Yesterday, my FCPA Blog colleague, Dick Cassin, posted Memo to law schools: The world needs compliance officers, in which he implored law schools to train J.D. candidates in compliance. He also noted that while a few schools teach the FCPA and white collar courses, compliance is not taught in law schools.
A Dhaka court Monday acquitted all the seven defendants accused of taking bribes from Canandian engineering and construction giant SNC-Lavalin in connection with the Padma Bridge Project.
Chinese private equity firm Nepoch Capital has cut connections with its co-founder He Jintao, son of the communist party’s former discipline chief He Guoqiang, after the princeling was said to be implicated in a corruption investigation, sources told Reuters.
Law-related employment for grads from American law schools isn't exactly robust. In 2013, the ABA Journal said, only 57 percent of the that year's JDs had full-time bar-passage-required jobs. At the same time, the world seems to have an insatiable appetite for compliance officers. That sounds like an opportunity.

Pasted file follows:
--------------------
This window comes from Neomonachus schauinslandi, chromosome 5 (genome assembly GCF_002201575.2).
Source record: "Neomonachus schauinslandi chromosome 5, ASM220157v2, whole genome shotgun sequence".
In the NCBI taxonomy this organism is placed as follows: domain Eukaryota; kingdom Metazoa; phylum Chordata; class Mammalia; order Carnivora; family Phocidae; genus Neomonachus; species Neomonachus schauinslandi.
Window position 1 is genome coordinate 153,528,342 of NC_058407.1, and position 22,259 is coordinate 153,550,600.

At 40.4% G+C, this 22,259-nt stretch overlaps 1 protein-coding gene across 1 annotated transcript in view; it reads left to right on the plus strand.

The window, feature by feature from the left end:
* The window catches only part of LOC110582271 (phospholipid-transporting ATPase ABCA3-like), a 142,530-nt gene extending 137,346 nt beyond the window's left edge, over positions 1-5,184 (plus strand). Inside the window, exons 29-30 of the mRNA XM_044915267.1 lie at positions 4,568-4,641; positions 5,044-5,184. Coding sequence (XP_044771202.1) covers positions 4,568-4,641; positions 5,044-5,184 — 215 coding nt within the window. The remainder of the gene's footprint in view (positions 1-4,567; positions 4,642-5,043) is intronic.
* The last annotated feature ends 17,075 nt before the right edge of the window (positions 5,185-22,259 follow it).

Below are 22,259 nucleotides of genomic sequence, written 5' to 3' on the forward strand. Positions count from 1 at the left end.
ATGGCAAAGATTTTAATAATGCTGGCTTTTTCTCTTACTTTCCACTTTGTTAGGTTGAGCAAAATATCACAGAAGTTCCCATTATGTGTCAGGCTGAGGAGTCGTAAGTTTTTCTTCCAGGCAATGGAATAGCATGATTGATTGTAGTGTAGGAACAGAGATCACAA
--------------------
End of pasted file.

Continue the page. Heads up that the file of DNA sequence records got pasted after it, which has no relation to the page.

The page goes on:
As the FCPA Blog reported last week, DOJ criminal division chief Leslie Caldwell recently gave an important talk at Duke Law School in which she laid out her vision of the Foreign Corrupt Practices Act. Her vision is compelling, and important, in so many ways. I rise in defense of one of them.
More than 500 Chinese courts have joined Alibaba Group’s popular online shopping platform Taobao to sell confiscated assets of corrupt officials.
Even the most ardent Francophile, as I most assuredly am, must be dismayed by France’s abysmal record of bribery prosecutions. Recent OECD Anti-Bribery Convention Working Group reports reveal France’s inexorable zero. While France has contributed significantly to the global anti-corruption regime through its part in seizing Obiang family assets as well as referring evidence in the KBR cases to the U.S., nevertheless when it comes to prosecuting its own French based multinationals, France is failing.
Layne Christensen Company, a Texas-based water management, construction, and drilling firm, paid just over $5 million Monday to resolve FCPA charges brought by the SEC for bribes in a half dozen Africa countries to reduce taxes and speed up customs inspections and work permits.